(Readalikes:  Reminds me of books by Carol Goodman, especially The Ghost Orchid and Arcadia Falls)

Grade:


If this were a movie, it would be rated:


for strong language, violence, blood/gore, mild sexual content, and disturbing subject matter

To the FTC, with love:  I received a finished copy of The Broken Girls from the generous folks at Penguin Random House.  Thank you!

Historical Hollywood Novel Gripping and Glamorous

(Image from Barnes & Noble)

When Christine McAllister, owner of a chic vintage clothing shop in Hollywood, receives a donated movie prop, she's stunned.  How did Scarlet O'Hara's iconic hat end up in her hands instead of in a film museum?  There has to be a story there.  As Christine hunts for answers, she uncovers a tale as rich and intriguing as any she's seen on the big screen ...

It's 1938 and employees of Selznick International Pictures are scurrying to produce a film of epic proportions.  Sure to be a major hit, Gone With the Wind must be perfect, with every detail flawlessly executed.  Desperate to escape her debutante life in Alabama, 22-year-old Violet Mayfield accepts a secretarial position at the studio and is thrown right into the intoxicating whirlwind of Hollywood glitz and glam.  Her roommate, Audrey Duvall, is a promising but aging actress who, at 30, is desperate to land a significant part in a real movie.  In the meantime, the entrancing beauty appoints herself Violet's mentor, teaching the newcomer the ins and outs of life in Tinseltown.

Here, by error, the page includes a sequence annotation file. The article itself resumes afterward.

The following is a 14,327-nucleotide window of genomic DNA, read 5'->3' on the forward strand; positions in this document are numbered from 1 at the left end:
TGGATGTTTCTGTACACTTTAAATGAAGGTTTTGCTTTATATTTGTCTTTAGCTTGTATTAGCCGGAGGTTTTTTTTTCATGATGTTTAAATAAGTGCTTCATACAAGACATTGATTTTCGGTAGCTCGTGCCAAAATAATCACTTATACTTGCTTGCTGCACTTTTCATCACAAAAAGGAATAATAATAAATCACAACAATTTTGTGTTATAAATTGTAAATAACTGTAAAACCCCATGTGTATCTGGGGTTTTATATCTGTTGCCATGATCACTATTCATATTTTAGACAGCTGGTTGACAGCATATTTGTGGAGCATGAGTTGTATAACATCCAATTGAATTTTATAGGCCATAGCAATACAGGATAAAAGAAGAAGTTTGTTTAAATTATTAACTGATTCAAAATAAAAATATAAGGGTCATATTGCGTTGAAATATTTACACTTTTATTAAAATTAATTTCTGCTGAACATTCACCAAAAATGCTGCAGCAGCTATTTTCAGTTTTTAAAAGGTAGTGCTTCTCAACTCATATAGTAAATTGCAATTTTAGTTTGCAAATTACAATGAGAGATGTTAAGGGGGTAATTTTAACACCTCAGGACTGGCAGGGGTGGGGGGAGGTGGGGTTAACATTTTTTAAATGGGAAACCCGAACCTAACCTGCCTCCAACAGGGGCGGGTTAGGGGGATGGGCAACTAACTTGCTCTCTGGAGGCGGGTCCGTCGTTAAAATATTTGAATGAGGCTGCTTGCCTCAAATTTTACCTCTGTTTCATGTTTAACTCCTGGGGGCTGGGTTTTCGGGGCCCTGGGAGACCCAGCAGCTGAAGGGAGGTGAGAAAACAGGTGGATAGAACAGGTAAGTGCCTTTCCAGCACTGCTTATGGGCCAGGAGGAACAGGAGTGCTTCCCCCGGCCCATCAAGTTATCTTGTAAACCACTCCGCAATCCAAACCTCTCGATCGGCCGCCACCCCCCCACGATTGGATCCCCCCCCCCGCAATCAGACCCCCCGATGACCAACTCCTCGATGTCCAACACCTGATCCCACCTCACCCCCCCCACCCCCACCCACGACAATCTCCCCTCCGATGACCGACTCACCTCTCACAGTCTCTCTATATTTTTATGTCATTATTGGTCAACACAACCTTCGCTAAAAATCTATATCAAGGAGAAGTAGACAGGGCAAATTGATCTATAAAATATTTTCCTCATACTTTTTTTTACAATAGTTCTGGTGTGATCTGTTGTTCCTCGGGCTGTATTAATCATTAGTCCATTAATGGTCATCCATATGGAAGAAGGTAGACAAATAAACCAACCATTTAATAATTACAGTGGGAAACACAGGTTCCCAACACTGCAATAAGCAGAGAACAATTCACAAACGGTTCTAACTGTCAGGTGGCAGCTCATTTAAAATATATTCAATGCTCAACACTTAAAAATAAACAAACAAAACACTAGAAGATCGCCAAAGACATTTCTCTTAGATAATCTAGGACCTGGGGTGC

While Violet's aims are different from Audrey's ambitions, they're just as encompassing.  As the years pass and their dreams seem in danger of dying, both women will do things of which they're not proud in order to get what they want.  The consequences of those decisions will echo throughout their lives, changing their focus, their friendship, and their futures.  

I enjoy Susan Meissner's quiet, compelling novels and Stars Over Sunset Boulevard is no exception.  Since I always seem to prefer the past sections in a dual timeline story, this one especially appeals because only about 10% of it takes place in the present.  With its magical setting and complex characters, the 1938 tale is absorbing enough on its own.  Meissner's vivid storytelling brings the hustle and bustle of a Hollywood studio to life, with fascinating historical details to make it even more intriguing.  I found myself easily wrapped up in the setting, the characters, and the plot in this engrossing novel about the lengths to which we'll go to get what we want.

(Readalikes:  I haven't read many novels about Hollywood/the film industry, so I'm not sure what to compare Stars Over Sunset Boulevard to plot-wise.  Stylistically, of course, it's similar to Susan Meissner's other dual timeline novels.)

Grade:

      
If this were a movie, it would be rated:


for brief, mild language (no F-bombs)

To the FTC, with love:  Another library fine find